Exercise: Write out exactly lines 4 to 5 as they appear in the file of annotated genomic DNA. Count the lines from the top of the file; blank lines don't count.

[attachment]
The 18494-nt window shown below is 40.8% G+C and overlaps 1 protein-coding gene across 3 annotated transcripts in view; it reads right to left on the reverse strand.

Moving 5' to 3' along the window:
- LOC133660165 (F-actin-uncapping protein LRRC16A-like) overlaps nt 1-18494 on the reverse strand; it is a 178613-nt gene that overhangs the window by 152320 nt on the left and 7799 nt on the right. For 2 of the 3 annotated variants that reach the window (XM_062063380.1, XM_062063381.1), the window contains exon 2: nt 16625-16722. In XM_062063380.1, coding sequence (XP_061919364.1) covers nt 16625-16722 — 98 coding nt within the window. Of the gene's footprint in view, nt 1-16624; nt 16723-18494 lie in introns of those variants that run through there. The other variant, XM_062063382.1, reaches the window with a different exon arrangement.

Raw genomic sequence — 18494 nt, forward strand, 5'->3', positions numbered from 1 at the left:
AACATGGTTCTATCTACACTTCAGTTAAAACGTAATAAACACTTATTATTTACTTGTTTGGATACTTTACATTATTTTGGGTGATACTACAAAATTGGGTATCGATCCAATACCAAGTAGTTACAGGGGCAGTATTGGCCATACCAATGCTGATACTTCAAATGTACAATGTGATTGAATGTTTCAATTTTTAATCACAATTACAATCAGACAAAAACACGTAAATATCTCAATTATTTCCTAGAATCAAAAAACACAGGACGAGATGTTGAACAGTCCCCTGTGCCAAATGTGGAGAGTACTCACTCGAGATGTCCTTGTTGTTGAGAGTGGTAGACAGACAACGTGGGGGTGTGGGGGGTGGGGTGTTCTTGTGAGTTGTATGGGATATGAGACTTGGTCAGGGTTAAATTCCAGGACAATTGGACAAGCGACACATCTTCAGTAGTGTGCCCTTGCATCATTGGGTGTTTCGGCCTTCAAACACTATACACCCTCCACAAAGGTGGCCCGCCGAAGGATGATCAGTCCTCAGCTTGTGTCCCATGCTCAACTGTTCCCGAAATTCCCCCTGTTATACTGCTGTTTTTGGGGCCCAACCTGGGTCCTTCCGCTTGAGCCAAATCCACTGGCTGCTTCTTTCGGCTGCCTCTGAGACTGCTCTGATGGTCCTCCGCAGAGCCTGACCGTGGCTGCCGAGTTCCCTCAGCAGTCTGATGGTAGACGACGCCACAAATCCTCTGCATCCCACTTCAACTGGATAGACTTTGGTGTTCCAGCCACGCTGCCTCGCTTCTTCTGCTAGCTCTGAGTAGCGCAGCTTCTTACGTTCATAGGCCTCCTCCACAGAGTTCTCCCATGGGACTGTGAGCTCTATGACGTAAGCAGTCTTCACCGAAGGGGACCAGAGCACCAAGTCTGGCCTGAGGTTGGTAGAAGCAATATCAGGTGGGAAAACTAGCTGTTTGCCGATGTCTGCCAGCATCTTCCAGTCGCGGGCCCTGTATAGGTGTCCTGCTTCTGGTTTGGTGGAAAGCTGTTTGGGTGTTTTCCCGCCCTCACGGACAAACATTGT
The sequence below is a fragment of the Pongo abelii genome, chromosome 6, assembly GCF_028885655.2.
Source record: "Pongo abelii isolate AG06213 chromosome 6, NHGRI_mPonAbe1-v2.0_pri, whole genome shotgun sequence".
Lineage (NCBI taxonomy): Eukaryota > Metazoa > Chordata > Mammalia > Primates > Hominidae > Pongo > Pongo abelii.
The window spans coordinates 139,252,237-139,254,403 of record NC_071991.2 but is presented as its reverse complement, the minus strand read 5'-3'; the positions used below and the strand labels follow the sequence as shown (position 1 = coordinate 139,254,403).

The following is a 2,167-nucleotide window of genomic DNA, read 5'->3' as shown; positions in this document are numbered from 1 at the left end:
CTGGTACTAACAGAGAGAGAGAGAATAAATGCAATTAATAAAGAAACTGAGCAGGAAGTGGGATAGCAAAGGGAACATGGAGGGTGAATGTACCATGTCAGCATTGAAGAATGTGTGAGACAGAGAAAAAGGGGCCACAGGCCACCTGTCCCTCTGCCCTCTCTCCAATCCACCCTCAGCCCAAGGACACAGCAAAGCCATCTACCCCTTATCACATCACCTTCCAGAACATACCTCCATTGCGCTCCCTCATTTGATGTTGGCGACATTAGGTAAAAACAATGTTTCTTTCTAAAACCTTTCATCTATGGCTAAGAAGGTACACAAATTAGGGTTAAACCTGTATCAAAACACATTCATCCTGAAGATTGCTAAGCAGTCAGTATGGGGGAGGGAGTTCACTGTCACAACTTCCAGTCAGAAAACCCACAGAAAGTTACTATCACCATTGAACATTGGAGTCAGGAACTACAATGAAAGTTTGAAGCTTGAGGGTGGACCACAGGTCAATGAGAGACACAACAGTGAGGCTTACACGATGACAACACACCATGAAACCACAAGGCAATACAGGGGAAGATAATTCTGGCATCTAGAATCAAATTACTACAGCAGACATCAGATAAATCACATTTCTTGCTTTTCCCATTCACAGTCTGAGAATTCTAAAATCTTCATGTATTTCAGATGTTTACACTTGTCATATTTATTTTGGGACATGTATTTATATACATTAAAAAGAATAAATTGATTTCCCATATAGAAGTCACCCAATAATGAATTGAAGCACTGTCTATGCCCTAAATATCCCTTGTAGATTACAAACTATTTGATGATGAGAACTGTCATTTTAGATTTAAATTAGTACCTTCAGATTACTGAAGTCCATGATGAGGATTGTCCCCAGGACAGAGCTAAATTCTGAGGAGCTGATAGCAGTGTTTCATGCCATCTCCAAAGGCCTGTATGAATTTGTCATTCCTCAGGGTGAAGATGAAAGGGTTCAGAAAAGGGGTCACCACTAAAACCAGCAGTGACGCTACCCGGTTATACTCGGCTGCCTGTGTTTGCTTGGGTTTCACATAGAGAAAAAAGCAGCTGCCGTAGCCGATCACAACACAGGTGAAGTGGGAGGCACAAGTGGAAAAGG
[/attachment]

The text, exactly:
Raw genomic sequence — 18494 nt, forward strand, 5'->3', positions numbered from 1 at the left:
AACATGGTTCTATCTACACTTCAGTTAAAACGTAATAAACACTTATTATTTACTTGTTTGGATACTTTACATTATTTTGGGTGATACTACAAAATTGGGTATCGATCCAATACCAAGTAGTTACAGGGGCAGTATTGGCCATACCAATGCTGATACTTCAAATGTACAATGTGATTGAATGTTTCAATTTTTAATCACAATTACAATCAGACAAAAACACGTAAATATCTCAATTATTTCCTAGAATCAAAAAACACAGGACGAGATGTTGAACAGTCCCCTGTGCCAAATGTGGAGAGTACTCACTCGAGATGTCCTTGTTGTTGAGAGTGGTAGACAGACAACGTGGGGGTGTGGGGGGTGGGGTGTTCTTGTGAGTTGTATGGGATATGAGACTTGGTCAGGGTTAAATTCCAGGACAATTGGACAAGCGACACATCTTCAGTAGTGTGCCCTTGCATCATTGGGTGTTTCGGCCTTCAAACACTATACACCCTCCACAAAGGTGGCCCGCCGAAGGATGATCAGTCCTCAGCTTGTGTCCCATGCTCAACTGTTCCCGAAATTCCCCCTGTTATACTGCTGTTTTTGGGGCCCAACCTGGGTCCTTCCGCTTGAGCCAAATCCACTGGCTGCTTCTTTCGGCTGCCTCTGAGACTGCTCTGATGGTCCTCCGCAGAGCCTGACCGTGGCTGCCGAGTTCCCTCAGCAGTCTGATGGTAGACGACGCCACAAATCCTCTGCATCCCACTTCAACTGGATAGACTTTGGTGTTCCAGCCACGCTGCCTCGCTTCTTCTGCTAGCTCTGAGTAGCGCAGCTTCTTACGTTCATAGGCCTCCTCCACAGAGTTCTCCCATGGGACTGTGAGCTCTATGACGTAAGCAGTCTTCACCGAAGGGGACCAGAGCACCAAGTCTGGCCTGAGGTTGGTAGAAGCAATATCAGGTGGGAAAACTAGCTGTTTGCCGATGTCTGCCAGCATCTTCCAGTCGCGGGCCCTGTATAGGTGTCCTGCTTCTGGTTTGGTGGAAAGCTGTTTGGGTGTTTTCCCGCCCTCACGGACAAACATTGT